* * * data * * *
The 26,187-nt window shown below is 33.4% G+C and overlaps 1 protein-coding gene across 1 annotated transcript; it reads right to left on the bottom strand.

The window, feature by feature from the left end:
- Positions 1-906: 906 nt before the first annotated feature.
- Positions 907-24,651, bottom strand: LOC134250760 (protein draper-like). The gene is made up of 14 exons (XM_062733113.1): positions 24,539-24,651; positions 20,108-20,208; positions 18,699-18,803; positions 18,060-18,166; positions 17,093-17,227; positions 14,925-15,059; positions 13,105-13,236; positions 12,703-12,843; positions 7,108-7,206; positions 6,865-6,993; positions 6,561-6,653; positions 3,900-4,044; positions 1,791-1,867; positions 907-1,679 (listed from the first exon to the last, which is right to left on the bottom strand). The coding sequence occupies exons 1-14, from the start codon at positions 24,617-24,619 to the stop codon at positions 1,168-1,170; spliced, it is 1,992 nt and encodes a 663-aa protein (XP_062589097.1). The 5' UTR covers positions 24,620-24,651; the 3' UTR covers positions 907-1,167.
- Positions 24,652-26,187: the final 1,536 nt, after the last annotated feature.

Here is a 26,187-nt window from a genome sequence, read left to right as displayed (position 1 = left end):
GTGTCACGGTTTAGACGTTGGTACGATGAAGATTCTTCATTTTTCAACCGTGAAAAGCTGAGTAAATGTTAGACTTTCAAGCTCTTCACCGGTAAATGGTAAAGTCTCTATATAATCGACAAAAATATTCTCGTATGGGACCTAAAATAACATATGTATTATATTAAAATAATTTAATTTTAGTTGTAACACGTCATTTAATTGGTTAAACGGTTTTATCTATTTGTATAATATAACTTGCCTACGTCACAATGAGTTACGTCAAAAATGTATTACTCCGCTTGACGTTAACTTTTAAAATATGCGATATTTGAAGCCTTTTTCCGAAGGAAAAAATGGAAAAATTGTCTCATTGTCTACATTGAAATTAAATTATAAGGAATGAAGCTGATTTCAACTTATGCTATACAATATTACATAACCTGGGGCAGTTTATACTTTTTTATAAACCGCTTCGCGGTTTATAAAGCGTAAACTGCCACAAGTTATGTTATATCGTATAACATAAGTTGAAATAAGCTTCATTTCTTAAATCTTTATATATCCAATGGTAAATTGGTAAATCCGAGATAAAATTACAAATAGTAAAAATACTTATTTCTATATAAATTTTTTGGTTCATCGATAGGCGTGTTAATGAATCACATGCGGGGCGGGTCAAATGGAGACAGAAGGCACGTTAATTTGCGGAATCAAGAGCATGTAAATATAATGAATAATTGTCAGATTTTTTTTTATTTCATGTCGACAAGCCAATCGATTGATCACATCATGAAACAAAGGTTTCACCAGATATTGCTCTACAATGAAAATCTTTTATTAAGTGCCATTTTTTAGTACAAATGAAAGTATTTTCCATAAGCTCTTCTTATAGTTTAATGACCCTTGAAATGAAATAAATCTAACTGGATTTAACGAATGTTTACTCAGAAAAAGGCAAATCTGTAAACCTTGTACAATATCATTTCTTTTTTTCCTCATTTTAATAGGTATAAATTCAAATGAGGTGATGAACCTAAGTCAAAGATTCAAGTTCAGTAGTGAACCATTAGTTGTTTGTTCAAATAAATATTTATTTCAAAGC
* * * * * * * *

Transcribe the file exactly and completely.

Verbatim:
The 26,187-nt window shown below is 33.4% G+C and overlaps 1 protein-coding gene across 1 annotated transcript; it reads right to left on the bottom strand.

The window, feature by feature from the left end:
- Positions 1-906: 906 nt before the first annotated feature.
- Positions 907-24,651, bottom strand: LOC134250760 (protein draper-like). The gene is made up of 14 exons (XM_062733113.1): positions 24,539-24,651; positions 20,108-20,208; positions 18,699-18,803; positions 18,060-18,166; positions 17,093-17,227; positions 14,925-15,059; positions 13,105-13,236; positions 12,703-12,843; positions 7,108-7,206; positions 6,865-6,993; positions 6,561-6,653; positions 3,900-4,044; positions 1,791-1,867; positions 907-1,679 (listed from the first exon to the last, which is right to left on the bottom strand). The coding sequence occupies exons 1-14, from the start codon at positions 24,617-24,619 to the stop codon at positions 1,168-1,170; spliced, it is 1,992 nt and encodes a 663-aa protein (XP_062589097.1). The 5' UTR covers positions 24,620-24,651; the 3' UTR covers positions 907-1,167.
- Positions 24,652-26,187: the final 1,536 nt, after the last annotated feature.

Here is a 26,187-nt window from a genome sequence, read left to right as displayed (position 1 = left end):
GTGTCACGGTTTAGACGTTGGTACGATGAAGATTCTTCATTTTTCAACCGTGAAAAGCTGAGTAAATGTTAGACTTTCAAGCTCTTCACCGGTAAATGGTAAAGTCTCTATATAATCGACAAAAATATTCTCGTATGGGACCTAAAATAACATATGTATTATATTAAAATAATTTAATTTTAGTTGTAACACGTCATTTAATTGGTTAAACGGTTTTATCTATTTGTATAATATAACTTGCCTACGTCACAATGAGTTACGTCAAAAATGTATTACTCCGCTTGACGTTAACTTTTAAAATATGCGATATTTGAAGCCTTTTTCCGAAGGAAAAAATGGAAAAATTGTCTCATTGTCTACATTGAAATTAAATTATAAGGAATGAAGCTGATTTCAACTTATGCTATACAATATTACATAACCTGGGGCAGTTTATACTTTTTTATAAACCGCTTCGCGGTTTATAAAGCGTAAACTGCCACAAGTTATGTTATATCGTATAACATAAGTTGAAATAAGCTTCATTTCTTAAATCTTTATATATCCAATGGTAAATTGGTAAATCCGAGATAAAATTACAAATAGTAAAAATACTTATTTCTATATAAATTTTTTGGTTCATCGATAGGCGTGTTAATGAATCACATGCGGGGCGGGTCAAATGGAGACAGAAGGCACGTTAATTTGCGGAATCAAGAGCATGTAAATATAATGAATAATTGTCAGATTTTTTTTTATTTCATGTCGACAAGCCAATCGATTGATCACATCATGAAACAAAGGTTTCACCAGATATTGCTCTACAATGAAAATCTTTTATTAAGTGCCATTTTTTAGTACAAATGAAAGTATTTTCCATAAGCTCTTCTTATAGTTTAATGACCCTTGAAATGAAATAAATCTAACTGGATTTAACGAATGTTTACTCAGAAAAAGGCAAATCTGTAAACCTTGTACAATATCATTTCTTTTTTTCCTCATTTTAATAGGTATAAATTCAAATGAGGTGATGAACCTAAGTCAAAGATTCAAGTTCAGTAGTGAACCATTAGTTGTTTGTTCAAATAAATATTTATTTCAAAGC